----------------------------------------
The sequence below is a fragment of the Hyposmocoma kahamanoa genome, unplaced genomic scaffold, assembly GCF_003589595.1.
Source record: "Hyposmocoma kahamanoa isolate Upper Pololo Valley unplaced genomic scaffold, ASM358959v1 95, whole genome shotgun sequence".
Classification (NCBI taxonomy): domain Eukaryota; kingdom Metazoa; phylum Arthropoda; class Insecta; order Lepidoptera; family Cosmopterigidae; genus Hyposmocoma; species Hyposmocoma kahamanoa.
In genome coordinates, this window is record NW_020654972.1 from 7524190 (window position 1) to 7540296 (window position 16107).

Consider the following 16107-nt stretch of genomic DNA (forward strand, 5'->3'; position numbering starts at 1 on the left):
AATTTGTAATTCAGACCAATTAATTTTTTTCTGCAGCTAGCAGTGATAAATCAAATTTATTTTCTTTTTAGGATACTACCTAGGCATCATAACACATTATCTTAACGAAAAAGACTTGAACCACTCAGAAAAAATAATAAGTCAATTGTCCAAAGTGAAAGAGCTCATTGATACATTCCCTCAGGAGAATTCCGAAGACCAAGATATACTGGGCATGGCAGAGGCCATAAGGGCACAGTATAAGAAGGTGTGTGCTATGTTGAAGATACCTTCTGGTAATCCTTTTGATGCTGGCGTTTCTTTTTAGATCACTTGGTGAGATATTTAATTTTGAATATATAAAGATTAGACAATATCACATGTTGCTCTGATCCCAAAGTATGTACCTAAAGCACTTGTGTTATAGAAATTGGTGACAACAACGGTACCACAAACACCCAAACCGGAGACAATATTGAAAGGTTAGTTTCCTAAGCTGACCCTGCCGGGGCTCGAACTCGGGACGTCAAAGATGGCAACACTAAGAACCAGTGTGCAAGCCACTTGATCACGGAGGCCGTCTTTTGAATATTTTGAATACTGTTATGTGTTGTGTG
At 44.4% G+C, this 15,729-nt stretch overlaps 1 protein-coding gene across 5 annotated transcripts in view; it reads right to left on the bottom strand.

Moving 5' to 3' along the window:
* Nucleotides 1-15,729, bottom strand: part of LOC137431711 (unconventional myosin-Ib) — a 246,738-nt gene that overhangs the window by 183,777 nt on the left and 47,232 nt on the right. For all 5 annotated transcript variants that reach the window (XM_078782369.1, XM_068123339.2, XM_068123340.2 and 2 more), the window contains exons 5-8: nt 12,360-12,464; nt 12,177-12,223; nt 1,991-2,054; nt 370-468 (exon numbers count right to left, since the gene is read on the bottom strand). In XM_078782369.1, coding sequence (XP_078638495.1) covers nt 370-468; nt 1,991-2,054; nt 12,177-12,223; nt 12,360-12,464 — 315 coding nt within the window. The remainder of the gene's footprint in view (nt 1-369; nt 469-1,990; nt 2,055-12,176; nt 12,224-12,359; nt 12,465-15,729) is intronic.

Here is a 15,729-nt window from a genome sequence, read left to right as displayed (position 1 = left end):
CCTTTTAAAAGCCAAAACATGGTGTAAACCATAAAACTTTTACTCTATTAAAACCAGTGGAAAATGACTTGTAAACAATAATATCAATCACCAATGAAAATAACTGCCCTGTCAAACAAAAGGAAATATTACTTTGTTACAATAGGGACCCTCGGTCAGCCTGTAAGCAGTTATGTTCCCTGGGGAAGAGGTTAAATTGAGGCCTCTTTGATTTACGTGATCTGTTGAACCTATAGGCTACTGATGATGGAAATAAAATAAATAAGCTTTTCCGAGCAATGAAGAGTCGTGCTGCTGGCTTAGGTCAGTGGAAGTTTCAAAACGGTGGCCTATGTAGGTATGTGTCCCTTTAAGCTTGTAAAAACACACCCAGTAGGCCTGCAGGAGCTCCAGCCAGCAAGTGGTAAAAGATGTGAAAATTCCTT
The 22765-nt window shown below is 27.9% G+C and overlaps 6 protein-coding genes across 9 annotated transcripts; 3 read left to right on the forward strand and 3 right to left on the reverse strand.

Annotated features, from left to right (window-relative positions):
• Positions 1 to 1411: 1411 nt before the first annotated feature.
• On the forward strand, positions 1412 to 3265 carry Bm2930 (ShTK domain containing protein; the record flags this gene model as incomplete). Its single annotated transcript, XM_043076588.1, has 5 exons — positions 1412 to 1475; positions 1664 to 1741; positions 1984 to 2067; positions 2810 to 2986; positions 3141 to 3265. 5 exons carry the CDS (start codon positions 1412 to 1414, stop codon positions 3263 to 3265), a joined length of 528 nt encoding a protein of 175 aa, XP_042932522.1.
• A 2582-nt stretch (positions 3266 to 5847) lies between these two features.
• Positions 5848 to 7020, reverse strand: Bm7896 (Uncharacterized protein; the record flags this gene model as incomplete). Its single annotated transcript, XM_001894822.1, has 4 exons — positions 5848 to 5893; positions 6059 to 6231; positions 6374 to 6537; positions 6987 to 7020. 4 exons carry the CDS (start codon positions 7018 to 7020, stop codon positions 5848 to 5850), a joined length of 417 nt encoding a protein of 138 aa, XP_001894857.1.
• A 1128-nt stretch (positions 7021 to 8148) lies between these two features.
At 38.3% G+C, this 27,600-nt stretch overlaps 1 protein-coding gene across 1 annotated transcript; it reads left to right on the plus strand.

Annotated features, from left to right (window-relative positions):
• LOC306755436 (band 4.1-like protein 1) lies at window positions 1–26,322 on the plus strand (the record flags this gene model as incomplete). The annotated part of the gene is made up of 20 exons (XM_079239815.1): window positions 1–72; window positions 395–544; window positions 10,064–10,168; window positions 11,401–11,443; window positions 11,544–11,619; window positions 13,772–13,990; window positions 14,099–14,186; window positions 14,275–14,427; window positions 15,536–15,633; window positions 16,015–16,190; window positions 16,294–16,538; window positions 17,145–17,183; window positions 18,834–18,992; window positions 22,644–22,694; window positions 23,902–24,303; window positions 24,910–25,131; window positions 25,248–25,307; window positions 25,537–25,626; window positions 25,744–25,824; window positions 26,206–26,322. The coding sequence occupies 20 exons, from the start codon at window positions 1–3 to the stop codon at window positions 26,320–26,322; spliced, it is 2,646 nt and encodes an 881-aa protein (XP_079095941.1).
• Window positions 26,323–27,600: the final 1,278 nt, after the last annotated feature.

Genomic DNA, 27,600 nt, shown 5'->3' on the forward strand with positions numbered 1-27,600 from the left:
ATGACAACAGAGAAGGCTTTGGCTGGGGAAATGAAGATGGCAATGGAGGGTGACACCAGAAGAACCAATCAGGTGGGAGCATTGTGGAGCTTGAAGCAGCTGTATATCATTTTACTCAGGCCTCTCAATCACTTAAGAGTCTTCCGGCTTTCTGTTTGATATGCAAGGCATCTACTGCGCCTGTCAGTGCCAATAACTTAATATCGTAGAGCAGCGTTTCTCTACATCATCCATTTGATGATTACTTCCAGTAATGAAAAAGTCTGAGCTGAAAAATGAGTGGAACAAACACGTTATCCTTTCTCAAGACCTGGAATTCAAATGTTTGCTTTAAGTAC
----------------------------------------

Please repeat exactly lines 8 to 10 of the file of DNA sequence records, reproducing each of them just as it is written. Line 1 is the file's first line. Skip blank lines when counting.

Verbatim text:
Moving 5' to 3' along the window:
* Nucleotides 1-15,729, bottom strand: part of LOC137431711 (unconventional myosin-Ib) — a 246,738-nt gene that overhangs the window by 183,777 nt on the left and 47,232 nt on the right. For all 5 annotated transcript variants that reach the window (XM_078782369.1, XM_068123339.2, XM_068123340.2 and 2 more), the window contains exons 5-8: nt 12,360-12,464; nt 12,177-12,223; nt 1,991-2,054; nt 370-468 (exon numbers count right to left, since the gene is read on the bottom strand). In XM_078782369.1, coding sequence (XP_078638495.1) covers nt 370-468; nt 1,991-2,054; nt 12,177-12,223; nt 12,360-12,464 — 315 coding nt within the window. The remainder of the gene's footprint in view (nt 1-369; nt 469-1,990; nt 2,055-12,176; nt 12,224-12,359; nt 12,465-15,729) is intronic.

Here is a 15,729-nt window from a genome sequence, read left to right as displayed (position 1 = left end):